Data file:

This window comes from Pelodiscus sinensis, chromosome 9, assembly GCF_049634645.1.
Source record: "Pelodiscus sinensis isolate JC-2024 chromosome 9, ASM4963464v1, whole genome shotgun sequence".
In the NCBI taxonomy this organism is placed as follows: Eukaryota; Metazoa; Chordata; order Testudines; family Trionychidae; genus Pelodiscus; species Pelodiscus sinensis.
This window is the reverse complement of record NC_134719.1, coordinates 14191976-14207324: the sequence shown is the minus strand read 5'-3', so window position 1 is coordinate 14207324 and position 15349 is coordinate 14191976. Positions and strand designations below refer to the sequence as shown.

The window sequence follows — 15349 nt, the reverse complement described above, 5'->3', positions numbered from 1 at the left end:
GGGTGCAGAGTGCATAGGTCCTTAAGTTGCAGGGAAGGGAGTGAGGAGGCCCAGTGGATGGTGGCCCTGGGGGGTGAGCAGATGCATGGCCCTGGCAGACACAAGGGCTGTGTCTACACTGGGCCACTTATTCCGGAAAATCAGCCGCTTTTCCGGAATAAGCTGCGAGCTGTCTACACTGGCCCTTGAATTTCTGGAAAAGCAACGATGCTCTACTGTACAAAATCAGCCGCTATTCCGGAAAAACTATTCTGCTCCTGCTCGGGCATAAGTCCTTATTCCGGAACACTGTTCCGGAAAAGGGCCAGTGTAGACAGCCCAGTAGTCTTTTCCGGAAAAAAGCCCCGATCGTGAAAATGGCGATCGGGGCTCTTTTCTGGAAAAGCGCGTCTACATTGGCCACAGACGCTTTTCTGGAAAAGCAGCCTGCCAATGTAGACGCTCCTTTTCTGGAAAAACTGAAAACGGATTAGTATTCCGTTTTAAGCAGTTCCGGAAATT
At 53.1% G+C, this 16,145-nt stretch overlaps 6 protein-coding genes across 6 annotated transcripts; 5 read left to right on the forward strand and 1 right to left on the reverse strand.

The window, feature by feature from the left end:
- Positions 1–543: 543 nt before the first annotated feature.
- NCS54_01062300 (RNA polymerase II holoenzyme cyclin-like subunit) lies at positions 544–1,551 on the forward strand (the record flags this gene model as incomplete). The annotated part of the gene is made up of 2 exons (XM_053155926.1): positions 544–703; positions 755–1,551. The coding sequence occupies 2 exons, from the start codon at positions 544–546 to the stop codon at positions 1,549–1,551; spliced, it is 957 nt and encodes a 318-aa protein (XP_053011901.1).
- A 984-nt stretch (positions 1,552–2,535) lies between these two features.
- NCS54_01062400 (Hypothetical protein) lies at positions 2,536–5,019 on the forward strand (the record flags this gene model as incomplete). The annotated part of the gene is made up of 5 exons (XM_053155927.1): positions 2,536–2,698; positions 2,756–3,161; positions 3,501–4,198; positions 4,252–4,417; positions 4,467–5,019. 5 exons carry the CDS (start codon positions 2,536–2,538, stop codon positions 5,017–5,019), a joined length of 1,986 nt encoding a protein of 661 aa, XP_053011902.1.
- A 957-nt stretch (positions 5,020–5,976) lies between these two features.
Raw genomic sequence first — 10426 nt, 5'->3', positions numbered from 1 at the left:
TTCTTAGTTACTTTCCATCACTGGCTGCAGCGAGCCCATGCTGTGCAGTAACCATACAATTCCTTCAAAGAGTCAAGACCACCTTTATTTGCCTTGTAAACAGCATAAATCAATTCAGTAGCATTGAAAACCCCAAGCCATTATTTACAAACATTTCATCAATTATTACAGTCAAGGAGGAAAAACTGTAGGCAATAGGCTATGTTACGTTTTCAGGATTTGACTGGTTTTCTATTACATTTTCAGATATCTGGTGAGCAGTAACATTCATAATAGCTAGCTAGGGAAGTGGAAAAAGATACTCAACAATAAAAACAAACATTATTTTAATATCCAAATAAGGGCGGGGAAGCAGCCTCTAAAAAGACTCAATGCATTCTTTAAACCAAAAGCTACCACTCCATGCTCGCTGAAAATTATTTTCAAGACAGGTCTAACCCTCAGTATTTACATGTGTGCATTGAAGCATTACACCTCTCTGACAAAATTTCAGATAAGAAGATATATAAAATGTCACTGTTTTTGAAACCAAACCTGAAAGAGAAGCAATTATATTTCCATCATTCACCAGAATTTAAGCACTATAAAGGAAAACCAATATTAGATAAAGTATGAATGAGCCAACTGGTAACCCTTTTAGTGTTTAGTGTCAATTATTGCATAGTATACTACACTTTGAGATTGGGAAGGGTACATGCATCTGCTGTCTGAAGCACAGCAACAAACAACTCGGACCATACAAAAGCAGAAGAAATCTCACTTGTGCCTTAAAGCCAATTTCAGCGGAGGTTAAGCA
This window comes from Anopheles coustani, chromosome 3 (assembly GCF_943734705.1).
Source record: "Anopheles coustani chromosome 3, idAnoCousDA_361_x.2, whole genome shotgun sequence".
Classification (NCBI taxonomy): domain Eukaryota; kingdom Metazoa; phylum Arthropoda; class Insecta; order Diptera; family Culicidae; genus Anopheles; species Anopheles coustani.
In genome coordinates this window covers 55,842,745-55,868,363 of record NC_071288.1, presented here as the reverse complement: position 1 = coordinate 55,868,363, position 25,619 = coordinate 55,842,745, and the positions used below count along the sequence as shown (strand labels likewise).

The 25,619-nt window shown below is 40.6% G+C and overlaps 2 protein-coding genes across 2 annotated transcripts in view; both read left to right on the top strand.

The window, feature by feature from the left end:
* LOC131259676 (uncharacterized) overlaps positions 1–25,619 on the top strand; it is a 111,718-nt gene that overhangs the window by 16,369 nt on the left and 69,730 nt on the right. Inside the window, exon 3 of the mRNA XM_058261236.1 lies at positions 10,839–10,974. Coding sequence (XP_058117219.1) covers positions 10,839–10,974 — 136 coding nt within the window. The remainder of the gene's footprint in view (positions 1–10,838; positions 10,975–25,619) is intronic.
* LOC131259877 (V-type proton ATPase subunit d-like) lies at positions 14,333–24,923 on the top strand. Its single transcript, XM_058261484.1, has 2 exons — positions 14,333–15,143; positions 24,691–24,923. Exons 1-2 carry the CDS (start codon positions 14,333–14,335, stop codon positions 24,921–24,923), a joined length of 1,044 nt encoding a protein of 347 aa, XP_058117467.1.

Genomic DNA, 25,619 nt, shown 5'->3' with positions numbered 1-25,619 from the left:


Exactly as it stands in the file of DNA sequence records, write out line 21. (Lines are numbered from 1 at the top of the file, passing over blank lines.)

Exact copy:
The window, feature by feature from the left end: